I was thinking, why would I want to lead a network? Where is the impact of that?

“That really helped me in the first few years, because, even though I didn't speak Chinese or Japanese or Korean, when I was going into a meeting, just watching how people interacted I realised that there was so much in common between [us all].”

In that sense her appointment was something of a “turning point” for AVPN, Subberwal Batra says. Initially created to replicate the success of the European Venture Philanthropy Association (EVPA), it could finally deepen its Asian roots and establish itself in its own right.

 

Foreign concepts

EVPA’s growth was well under way – six years old and with around 140 members – when the model was brought to Asia in 2011 (more recently, sister networks have also been set up in Africa and Latin America). 

But it didn’t translate quite so neatly, Subberwal Batra says. Though philanthropy had existed “for aeons” in Asia, it tended to be done “silently” and on a personal level – donating to your temple, church or mosque, for example. 

“People give, even when they don't have very much to give. Individual giving is very high in Asia. But institutional philanthropy is very nascent,” she says. Formalised structures run by hired-in professionals (rather than by wealthy family members) were common in Europe and North America, but rare in Asia; India’s Tata Trusts, first established in 1919, is one of the few examples.

Bringing ‘venture’ and ‘philanthropy’ together was even more foreign to Asians. The former was about doing business, the latter about “karmic credits” – ensuring a good after-life. People wanted to write a cheque, feel good and move on – not then spend time trying to understand the impact of their donation.

I was wasting more time arguing about the merits and demerits of venture philanthropy... to me, what is important is how much capital can we move towards impact

The concept proved to be a barrier. “I found that I was wasting more time arguing about the merits and demerits of venture philanthropy, versus really thinking about what was important,” says Subberwal Batra. “And to me, what is important is how much capital can we move towards impact.”

As a result, she dropped the term ‘venture philanthropy’ entirely – AVPN communications now use the organisation’s acronym only – a “big step” that at the time marked a departure from the EVPA family. (EVPA has only recently decided to stop referring to ‘venture philanthropy’ itself.)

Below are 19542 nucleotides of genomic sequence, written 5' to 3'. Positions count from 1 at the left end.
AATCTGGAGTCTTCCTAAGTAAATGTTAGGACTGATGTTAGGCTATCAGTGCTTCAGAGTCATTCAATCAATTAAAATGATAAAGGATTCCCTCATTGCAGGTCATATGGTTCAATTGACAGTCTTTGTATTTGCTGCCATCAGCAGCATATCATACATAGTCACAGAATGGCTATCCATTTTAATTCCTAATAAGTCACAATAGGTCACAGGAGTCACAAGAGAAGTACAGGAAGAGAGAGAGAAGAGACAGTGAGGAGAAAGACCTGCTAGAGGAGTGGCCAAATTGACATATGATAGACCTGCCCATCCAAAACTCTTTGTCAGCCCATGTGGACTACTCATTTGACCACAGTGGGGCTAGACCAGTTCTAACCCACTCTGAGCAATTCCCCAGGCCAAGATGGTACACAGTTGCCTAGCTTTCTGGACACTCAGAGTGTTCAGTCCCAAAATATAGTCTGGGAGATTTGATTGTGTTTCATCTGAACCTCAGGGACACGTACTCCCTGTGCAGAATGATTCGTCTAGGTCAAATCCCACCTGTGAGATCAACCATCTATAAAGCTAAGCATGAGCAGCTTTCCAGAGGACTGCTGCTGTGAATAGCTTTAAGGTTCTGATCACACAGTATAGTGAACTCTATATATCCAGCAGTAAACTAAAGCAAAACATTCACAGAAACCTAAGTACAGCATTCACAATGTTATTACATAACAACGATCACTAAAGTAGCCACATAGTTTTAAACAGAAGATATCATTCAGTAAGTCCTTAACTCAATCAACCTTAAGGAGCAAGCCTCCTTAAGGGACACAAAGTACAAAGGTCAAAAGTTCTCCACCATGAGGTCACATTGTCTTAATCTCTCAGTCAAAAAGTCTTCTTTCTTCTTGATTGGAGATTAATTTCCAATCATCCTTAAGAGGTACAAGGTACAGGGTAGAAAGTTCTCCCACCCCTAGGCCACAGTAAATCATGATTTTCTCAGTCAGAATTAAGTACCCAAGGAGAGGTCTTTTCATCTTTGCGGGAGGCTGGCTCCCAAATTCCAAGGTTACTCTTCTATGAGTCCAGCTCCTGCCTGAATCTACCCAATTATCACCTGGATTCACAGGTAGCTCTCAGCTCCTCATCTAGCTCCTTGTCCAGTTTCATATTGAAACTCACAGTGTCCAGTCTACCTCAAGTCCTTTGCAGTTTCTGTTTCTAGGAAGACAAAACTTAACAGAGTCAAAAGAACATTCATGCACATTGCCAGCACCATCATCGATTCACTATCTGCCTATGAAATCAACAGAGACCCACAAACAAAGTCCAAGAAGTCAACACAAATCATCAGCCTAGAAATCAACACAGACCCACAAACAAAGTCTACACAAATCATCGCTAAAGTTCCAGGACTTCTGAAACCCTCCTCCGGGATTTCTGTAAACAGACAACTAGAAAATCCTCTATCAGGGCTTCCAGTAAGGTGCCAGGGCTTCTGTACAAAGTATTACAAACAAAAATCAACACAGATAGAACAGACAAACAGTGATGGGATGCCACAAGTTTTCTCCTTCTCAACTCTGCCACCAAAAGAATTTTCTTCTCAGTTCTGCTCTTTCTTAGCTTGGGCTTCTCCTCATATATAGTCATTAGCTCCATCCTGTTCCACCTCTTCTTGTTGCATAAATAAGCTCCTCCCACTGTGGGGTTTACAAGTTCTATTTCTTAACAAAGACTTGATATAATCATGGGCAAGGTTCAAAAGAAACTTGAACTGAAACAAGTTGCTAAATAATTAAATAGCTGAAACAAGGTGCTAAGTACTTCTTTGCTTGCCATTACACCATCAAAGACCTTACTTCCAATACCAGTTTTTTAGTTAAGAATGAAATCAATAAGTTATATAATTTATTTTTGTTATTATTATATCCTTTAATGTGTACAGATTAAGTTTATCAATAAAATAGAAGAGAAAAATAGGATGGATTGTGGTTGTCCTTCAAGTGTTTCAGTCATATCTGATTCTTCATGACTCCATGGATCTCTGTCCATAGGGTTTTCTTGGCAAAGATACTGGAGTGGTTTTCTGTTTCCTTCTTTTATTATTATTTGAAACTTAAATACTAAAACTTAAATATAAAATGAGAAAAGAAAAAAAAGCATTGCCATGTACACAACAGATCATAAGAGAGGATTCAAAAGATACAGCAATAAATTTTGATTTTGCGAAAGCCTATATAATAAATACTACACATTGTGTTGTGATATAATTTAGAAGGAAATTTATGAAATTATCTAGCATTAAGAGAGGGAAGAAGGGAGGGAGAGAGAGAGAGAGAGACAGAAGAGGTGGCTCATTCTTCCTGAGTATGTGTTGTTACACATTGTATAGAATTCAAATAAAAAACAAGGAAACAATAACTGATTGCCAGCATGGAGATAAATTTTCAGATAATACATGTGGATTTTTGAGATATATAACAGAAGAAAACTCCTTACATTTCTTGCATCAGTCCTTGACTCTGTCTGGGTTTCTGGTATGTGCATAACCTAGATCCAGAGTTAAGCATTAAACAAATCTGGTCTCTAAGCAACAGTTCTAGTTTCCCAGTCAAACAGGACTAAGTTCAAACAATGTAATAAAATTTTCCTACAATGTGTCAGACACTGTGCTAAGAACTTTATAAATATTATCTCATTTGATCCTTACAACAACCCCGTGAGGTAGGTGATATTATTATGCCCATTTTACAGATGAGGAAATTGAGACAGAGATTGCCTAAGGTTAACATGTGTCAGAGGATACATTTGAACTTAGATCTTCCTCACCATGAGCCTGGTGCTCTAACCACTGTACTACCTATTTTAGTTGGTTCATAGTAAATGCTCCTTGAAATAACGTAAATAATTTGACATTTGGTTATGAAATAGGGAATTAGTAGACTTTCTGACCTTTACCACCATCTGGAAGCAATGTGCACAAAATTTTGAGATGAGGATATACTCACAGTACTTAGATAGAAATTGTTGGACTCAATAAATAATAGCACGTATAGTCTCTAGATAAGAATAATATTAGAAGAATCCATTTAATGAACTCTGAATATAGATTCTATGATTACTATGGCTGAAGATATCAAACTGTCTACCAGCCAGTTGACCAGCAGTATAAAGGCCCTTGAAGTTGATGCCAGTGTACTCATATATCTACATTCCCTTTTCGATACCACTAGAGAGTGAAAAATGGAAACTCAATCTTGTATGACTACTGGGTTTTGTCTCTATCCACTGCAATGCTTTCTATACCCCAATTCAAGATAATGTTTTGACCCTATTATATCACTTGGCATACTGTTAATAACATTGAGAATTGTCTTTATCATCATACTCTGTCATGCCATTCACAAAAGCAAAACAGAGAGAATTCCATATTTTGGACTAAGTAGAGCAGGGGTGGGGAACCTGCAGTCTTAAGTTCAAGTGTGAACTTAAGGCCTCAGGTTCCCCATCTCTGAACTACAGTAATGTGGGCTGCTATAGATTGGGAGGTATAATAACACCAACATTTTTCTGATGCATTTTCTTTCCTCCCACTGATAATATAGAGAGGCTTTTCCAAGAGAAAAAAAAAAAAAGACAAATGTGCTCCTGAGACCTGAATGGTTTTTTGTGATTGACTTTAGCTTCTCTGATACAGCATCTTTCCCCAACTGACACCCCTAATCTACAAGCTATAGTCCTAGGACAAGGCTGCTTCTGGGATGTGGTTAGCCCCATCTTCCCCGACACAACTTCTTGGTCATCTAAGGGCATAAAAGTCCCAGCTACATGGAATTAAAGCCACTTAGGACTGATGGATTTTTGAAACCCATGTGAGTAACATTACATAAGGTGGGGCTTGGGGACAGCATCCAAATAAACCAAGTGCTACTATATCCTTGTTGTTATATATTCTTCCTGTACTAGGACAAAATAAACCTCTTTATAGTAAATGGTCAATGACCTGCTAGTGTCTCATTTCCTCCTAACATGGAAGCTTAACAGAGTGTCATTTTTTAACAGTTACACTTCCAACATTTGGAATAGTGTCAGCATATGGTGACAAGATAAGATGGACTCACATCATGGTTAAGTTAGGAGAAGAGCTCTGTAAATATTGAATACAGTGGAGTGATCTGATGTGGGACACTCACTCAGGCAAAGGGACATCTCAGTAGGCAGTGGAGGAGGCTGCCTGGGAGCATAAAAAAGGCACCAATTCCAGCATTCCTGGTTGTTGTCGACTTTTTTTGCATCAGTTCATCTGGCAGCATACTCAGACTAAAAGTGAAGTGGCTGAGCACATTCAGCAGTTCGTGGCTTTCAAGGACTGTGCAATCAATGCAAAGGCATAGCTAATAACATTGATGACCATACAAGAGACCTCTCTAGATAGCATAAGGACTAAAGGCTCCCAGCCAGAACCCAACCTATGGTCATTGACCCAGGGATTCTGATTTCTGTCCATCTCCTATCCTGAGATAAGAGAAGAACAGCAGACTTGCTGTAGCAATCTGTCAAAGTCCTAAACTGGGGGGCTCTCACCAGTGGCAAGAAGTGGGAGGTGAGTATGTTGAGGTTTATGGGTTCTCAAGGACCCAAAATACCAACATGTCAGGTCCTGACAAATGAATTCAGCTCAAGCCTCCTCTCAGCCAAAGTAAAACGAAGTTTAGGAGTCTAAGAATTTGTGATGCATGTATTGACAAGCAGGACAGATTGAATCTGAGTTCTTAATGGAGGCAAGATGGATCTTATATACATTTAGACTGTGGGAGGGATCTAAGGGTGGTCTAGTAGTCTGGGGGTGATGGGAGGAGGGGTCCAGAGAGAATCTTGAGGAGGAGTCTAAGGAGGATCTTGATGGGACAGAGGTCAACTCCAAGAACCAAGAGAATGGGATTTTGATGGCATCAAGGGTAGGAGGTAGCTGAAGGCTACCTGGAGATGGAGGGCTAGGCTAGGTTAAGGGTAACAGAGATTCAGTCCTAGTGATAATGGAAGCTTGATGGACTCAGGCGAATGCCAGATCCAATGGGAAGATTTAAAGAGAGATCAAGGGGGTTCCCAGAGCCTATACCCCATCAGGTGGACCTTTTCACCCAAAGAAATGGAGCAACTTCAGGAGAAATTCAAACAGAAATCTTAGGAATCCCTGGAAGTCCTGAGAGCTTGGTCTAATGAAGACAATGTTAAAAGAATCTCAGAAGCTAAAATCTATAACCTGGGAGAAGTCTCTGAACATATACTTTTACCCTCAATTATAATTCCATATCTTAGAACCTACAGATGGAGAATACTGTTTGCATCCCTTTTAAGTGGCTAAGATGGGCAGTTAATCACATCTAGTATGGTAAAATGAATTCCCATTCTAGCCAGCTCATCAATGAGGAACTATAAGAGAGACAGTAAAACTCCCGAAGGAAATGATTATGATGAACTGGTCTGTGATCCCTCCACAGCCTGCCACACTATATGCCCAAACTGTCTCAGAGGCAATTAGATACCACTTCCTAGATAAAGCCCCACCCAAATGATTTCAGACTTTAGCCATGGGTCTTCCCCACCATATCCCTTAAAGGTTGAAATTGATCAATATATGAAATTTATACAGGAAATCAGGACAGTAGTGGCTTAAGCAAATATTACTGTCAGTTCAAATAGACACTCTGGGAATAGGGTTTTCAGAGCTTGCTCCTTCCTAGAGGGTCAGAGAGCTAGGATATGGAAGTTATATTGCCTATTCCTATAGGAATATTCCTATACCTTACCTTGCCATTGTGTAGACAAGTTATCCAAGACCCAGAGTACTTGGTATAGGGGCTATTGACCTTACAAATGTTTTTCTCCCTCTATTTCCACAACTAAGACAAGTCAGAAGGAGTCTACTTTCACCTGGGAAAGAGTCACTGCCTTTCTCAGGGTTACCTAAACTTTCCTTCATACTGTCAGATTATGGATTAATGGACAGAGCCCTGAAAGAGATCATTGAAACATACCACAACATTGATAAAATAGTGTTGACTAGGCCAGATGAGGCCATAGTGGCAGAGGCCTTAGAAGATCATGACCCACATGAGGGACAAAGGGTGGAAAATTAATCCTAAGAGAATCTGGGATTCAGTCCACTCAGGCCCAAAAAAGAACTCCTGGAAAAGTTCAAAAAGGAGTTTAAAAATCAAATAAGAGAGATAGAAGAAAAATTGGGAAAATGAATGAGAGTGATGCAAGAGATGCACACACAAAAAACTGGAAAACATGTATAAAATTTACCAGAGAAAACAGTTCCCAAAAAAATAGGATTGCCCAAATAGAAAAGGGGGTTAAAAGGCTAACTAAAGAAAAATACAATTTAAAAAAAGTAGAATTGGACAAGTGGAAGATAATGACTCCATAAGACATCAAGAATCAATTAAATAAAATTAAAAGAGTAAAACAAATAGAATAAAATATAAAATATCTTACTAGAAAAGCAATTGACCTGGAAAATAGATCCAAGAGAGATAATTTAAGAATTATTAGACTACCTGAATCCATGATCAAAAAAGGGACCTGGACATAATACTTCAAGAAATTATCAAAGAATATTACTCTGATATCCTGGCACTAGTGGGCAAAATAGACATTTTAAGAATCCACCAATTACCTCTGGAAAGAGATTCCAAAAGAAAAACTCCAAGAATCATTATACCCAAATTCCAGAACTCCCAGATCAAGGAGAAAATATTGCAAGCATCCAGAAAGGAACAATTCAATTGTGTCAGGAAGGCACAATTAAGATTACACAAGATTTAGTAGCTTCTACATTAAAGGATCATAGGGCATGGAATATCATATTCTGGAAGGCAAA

It also led to the organisation becoming what Subberwal Batra calls “a much broader church”, with a conscious move to expand the network across the entire continuum of capital. Today, AVPN members range from charitable grantmakers, through impact investors to ESG and sustainable investors – “any kind of capital that flows towards impact”. (The expansion appears to have full support of founding chair Doug Miller, who writes on AVPN’s website that its “biggest mistake” would be to be “too narrow-minded”.)

 

AVPN in numbers

  • 601 members (with 100+ based in India)
  • 62% of members focus on education (followed by 51% for livelihoods and poverty alleviation, 49% for health)
  • 49% of members provide grant finance (23% provide equity, 18% provide debt) 
  • 7,000+ delegates attended the 2020 AVPN online annual conference 
  • AVPN’s total revenue in 2019/20 was SGD4.8m (£2.6m). Around 50-60% of income comes from grant funding, with membership and events making up the balance

Source: AVPN 2020 Annual Review 

 

Pooling resources 

AVPN does reject unsuitable bids for membership, Subberwal Batra says, though where possible she prefers to first welcome newcomers, and then help push them towards more social impact. “If I don't invite you in for that conversation, then we're never going to get to that point of whether you’re ‘impact-washing’, and what is it that you're measuring, and what is it that you're not.”

Still, the threat of impact-washing is real, she agrees. Every large company now talks about how they’re working towards the Sustainable Development Goals, but almost anything can be “metamorphosed” to fit one or other of the 17 goals. One of AVPN’s tasks is encouraging members to use impact metrics, without being prescriptive about which framework to use, but pushing for “areas of convergence” in a field that has become increasingly crowded.

Deal Share Live Singapore AVPN

Above: Delegates at a 'Deal Share Live' event hosted by AVPN at its annual conference in 2019 

 

This influencing role is one that Subberwal Batra is particularly proud of. AVPN has pushed members “towards action”, making it easier for them to invest, for instance through its deal share platform, which lists 430 potential investees. Capital providers used to say they were ready to invest but couldn't find any suitable opportunities; it’s pretty difficult, Subberwal Batra says, to make such a claim today. AVPN says it has facilitated over 400 connections this year alone.